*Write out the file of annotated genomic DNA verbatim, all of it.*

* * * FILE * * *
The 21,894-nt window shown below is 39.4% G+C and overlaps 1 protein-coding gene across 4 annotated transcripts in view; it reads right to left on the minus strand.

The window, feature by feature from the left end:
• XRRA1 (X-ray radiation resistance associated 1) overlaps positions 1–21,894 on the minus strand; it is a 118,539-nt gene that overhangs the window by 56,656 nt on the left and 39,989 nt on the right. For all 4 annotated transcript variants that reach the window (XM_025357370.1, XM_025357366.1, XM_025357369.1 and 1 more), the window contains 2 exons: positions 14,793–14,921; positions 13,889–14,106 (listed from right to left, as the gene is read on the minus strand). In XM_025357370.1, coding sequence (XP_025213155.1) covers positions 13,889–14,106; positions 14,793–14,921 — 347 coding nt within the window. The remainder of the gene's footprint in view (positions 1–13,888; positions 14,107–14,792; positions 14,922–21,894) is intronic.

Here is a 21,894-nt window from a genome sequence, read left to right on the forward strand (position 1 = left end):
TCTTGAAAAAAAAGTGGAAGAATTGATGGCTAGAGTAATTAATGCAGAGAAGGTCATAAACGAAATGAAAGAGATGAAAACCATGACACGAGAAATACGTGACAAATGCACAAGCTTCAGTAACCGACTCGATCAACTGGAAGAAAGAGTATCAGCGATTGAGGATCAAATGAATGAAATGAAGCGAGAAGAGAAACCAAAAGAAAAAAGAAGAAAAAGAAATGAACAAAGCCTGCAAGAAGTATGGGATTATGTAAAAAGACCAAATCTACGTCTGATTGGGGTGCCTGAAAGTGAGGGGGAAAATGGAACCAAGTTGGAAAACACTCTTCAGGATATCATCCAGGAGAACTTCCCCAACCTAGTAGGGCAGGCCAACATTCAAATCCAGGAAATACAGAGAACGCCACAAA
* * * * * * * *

The 21,894-nt window shown below is 39.4% G+C and overlaps 1 protein-coding gene across 4 annotated transcripts in view; it reads right to left on the minus strand.

The window, feature by feature from the left end:
• XRRA1 (X-ray radiation resistance associated 1) overlaps positions 1–21,894 on the minus strand; it is a 118,539-nt gene that overhangs the window by 56,656 nt on the left and 39,989 nt on the right. For all 4 annotated transcript variants that reach the window (XM_025357370.1, XM_025357366.1, XM_025357369.1 and 1 more), the window contains 2 exons: positions 14,793–14,921; positions 13,889–14,106 (listed from right to left, as the gene is read on the minus strand). In XM_025357370.1, coding sequence (XP_025213155.1) covers positions 13,889–14,106; positions 14,793–14,921 — 347 coding nt within the window. The remainder of the gene's footprint in view (positions 1–13,888; positions 14,107–14,792; positions 14,922–21,894) is intronic.

Here is a 21,894-nt window from a genome sequence, read left to right on the forward strand (position 1 = left end):
TCTTGAAAAAAAAGTGGAAGAATTGATGGCTAGAGTAATTAATGCAGAGAAGGTCATAAACGAAATGAAAGAGATGAAAACCATGACACGAGAAATACGTGACAAATGCACAAGCTTCAGTAACCGACTCGATCAACTGGAAGAAAGAGTATCAGCGATTGAGGATCAAATGAATGAAATGAAGCGAGAAGAGAAACCAAAAGAAAAAAGAAGAAAAAGAAATGAACAAAGCCTGCAAGAAGTATGGGATTATGTAAAAAGACCAAATCTACGTCTGATTGGGGTGCCTGAAAGTGAGGGGGAAAATGGAACCAAGTTGGAAAACACTCTTCAGGATATCATCCAGGAGAACTTCCCCAACCTAGTAGGGCAGGCCAACATTCAAATCCAGGAAATACAGAGAACGCCACAAA